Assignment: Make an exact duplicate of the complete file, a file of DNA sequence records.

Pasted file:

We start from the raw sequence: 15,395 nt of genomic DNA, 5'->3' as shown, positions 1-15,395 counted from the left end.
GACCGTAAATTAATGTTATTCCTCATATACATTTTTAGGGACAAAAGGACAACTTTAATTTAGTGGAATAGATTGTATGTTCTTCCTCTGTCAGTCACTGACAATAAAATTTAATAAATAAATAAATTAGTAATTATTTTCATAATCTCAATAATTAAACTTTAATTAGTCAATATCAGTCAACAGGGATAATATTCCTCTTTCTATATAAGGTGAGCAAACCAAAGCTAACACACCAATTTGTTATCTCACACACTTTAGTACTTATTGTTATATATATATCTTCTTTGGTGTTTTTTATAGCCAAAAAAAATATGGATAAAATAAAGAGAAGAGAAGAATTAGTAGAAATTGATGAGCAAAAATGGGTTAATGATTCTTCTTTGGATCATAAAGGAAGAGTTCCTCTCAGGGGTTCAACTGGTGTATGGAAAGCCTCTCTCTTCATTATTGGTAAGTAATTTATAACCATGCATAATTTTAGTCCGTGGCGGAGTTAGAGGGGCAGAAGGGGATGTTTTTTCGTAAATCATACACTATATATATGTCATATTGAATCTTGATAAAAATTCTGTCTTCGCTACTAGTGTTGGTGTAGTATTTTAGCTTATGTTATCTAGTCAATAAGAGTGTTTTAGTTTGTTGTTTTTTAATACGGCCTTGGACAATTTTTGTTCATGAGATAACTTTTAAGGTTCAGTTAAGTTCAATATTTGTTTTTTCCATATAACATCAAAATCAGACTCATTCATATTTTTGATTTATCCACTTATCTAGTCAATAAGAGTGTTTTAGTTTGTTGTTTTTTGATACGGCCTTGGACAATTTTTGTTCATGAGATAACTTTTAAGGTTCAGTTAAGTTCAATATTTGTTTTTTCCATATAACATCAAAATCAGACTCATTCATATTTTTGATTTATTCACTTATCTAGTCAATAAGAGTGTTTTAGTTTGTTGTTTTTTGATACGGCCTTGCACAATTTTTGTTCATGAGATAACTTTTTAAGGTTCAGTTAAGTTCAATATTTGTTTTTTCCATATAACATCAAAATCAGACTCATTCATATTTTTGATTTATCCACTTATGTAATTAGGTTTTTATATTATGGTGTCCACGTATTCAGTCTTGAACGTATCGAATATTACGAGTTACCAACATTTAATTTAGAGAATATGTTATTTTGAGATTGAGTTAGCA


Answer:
We start from the raw sequence: 15,395 nt of genomic DNA, 5'->3' as shown, positions 1-15,395 counted from the left end.
GACCGTAAATTAATGTTATTCCTCATATACATTTTTAGGGACAAAAGGACAACTTTAATTTAGTGGAATAGATTGTATGTTCTTCCTCTGTCAGTCACTGACAATAAAATTTAATAAATAAATAAATTAGTAATTATTTTCATAATCTCAATAATTAAACTTTAATTAGTCAATATCAGTCAACAGGGATAATATTCCTCTTTCTATATAAGGTGAGCAAACCAAAGCTAACACACCAATTTGTTATCTCACACACTTTAGTACTTATTGTTATATATATATCTTCTTTGGTGTTTTTTATAGCCAAAAAAAATATGGATAAAATAAAGAGAAGAGAAGAATTAGTAGAAATTGATGAGCAAAAATGGGTTAATGATTCTTCTTTGGATCATAAAGGAAGAGTTCCTCTCAGGGGTTCAACTGGTGTATGGAAAGCCTCTCTCTTCATTATTGGTAAGTAATTTATAACCATGCATAATTTTAGTCCGTGGCGGAGTTAGAGGGGCAGAAGGGGATGTTTTTTCGTAAATCATACACTATATATATGTCATATTGAATCTTGATAAAAATTCTGTCTTCGCTACTAGTGTTGGTGTAGTATTTTAGCTTATGTTATCTAGTCAATAAGAGTGTTTTAGTTTGTTGTTTTTTAATACGGCCTTGGACAATTTTTGTTCATGAGATAACTTTTAAGGTTCAGTTAAGTTCAATATTTGTTTTTTCCATATAACATCAAAATCAGACTCATTCATATTTTTGATTTATCCACTTATCTAGTCAATAAGAGTGTTTTAGTTTGTTGTTTTTTGATACGGCCTTGGACAATTTTTGTTCATGAGATAACTTTTAAGGTTCAGTTAAGTTCAATATTTGTTTTTTCCATATAACATCAAAATCAGACTCATTCATATTTTTGATTTATTCACTTATCTAGTCAATAAGAGTGTTTTAGTTTGTTGTTTTTTGATACGGCCTTGCACAATTTTTGTTCATGAGATAACTTTTTAAGGTTCAGTTAAGTTCAATATTTGTTTTTTCCATATAACATCAAAATCAGACTCATTCATATTTTTGATTTATCCACTTATGTAATTAGGTTTTTATATTATGGTGTCCACGTATTCAGTCTTGAACGTATCGAATATTACGAGTTACCAACATTTAATTTAGAGAATATGTTATTTTGAGATTGAGTTAGCA